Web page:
As far as non-permanent objects go, I like the Gelug version of things where they exist in interdependence on one another. That idea is legit Dharma, but then I do my usual oversimplification of the idea to say that everything exists as a paradox. The visual image I use is the Escher sketch of two hands drawing each other. However that's just my comic-book level interpretation of the idea and not to be seriously considered.
Last edited by smcj on Mon Jan 20, 2014 6:01 pm, edited 1 time in total.
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Re: Karma and Reincarnation

Postby Malcolm » Mon Jan 20, 2014 6:01 pm

cloudburst wrote:
You still have the problem of how an inert object, or an object not somehow connected with consciousness, could exist without an essence. If something exists without depending upon mind, it will be inherent. You need to deal with this problem in a way other than just asserting your point.



That is not a problem in the slightest. Anything that arises from causes and conditions has no essence. Being nondependent on mind does not render something inherently existent.

In that case you can give an example of an object that is not and has never appeared to mind. If it is an object, it is an object of mind, or an appearance. What else?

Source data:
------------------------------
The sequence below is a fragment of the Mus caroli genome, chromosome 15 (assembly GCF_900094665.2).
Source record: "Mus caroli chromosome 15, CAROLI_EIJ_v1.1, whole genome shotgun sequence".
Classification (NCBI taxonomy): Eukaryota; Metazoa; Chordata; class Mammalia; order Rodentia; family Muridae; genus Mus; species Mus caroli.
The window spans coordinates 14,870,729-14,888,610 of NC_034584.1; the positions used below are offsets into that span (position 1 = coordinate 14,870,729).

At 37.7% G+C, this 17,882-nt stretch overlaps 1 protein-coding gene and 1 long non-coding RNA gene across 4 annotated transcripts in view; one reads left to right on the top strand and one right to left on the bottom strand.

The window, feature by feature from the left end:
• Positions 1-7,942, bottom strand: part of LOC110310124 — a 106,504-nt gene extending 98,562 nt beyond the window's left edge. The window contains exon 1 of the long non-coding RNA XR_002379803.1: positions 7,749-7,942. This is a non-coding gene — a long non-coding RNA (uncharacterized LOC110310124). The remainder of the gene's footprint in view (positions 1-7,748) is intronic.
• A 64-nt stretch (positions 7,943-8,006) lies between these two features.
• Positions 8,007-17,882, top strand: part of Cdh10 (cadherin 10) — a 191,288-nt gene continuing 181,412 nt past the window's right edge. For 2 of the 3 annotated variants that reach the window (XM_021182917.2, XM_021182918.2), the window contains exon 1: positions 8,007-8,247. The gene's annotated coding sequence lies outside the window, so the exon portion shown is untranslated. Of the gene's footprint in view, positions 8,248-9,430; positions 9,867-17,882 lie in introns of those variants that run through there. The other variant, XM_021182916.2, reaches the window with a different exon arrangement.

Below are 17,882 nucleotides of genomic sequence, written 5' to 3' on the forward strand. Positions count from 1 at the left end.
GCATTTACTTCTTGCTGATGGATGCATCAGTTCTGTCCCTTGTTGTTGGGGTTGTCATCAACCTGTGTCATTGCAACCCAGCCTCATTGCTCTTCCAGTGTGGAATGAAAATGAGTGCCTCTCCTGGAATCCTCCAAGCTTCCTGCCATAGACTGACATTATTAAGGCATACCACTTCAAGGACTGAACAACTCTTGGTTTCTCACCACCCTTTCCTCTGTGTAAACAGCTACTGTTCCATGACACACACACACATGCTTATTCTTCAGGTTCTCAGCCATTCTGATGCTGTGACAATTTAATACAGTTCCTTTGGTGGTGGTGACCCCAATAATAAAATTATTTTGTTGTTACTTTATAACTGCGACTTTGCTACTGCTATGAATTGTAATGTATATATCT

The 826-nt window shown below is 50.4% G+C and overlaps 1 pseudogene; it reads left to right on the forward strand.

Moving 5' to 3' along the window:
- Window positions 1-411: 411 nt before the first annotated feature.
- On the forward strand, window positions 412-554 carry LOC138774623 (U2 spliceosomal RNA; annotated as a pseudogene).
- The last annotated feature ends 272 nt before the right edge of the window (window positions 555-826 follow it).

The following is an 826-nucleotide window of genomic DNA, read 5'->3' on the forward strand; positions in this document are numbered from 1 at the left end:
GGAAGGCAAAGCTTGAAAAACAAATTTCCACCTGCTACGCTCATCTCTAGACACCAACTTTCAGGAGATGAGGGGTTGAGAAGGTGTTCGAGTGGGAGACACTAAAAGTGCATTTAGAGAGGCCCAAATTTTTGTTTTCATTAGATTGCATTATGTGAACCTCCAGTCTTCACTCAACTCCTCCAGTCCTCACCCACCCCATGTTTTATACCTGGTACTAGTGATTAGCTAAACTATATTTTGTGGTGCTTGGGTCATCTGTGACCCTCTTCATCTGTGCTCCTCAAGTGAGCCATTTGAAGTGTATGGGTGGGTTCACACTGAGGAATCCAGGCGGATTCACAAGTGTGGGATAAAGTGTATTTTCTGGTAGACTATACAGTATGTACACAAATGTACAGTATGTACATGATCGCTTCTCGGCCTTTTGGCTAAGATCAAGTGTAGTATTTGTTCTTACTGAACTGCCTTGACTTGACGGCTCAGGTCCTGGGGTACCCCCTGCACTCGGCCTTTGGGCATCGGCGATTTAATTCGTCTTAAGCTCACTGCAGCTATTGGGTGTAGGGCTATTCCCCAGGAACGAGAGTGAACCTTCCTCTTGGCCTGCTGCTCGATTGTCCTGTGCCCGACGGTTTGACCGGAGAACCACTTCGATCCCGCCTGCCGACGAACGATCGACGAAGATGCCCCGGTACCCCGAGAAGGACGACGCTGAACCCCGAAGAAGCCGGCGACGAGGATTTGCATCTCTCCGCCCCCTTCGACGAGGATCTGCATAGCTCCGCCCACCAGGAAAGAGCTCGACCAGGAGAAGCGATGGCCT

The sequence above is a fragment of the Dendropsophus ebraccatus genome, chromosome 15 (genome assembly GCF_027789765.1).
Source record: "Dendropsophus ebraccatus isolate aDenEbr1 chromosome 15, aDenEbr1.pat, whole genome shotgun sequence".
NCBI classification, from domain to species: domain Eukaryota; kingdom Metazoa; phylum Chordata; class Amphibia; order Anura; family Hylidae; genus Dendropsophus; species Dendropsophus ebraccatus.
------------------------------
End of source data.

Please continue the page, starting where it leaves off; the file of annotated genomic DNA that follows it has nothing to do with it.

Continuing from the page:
No, because that would be an object that appeared to a mind. This does not however rule out the existence of things that have never appeared to any mind, which nevertheless are product so their own inert and nonsentient causes and conditions, and therefore, not inherently existent and nevertheless, not products of karma.

Malcolm wrote:Mental objects are one class of objects, material objects are another class of objects. You are conflating the two. A mental object (part of the dharmadhātu) is an object for the mano dhātu. A material object is an object for the other five dhātus, form for eye, etc.


sure, all objects, mental and material, are objects of consciousnesses, sense or otherwise. You get nowhere differentiating mental consciousness from sense consciousness as they are all consciousness, or mind. I appreciate your presentation of the 18 elements, please explain how an object exists independently of mind without implying an essence. Before a mind is generated, if an object exists, it must exist independent of mind. Vasubahandu's presentation is finally a realist one. I am assuming you want to do better than that.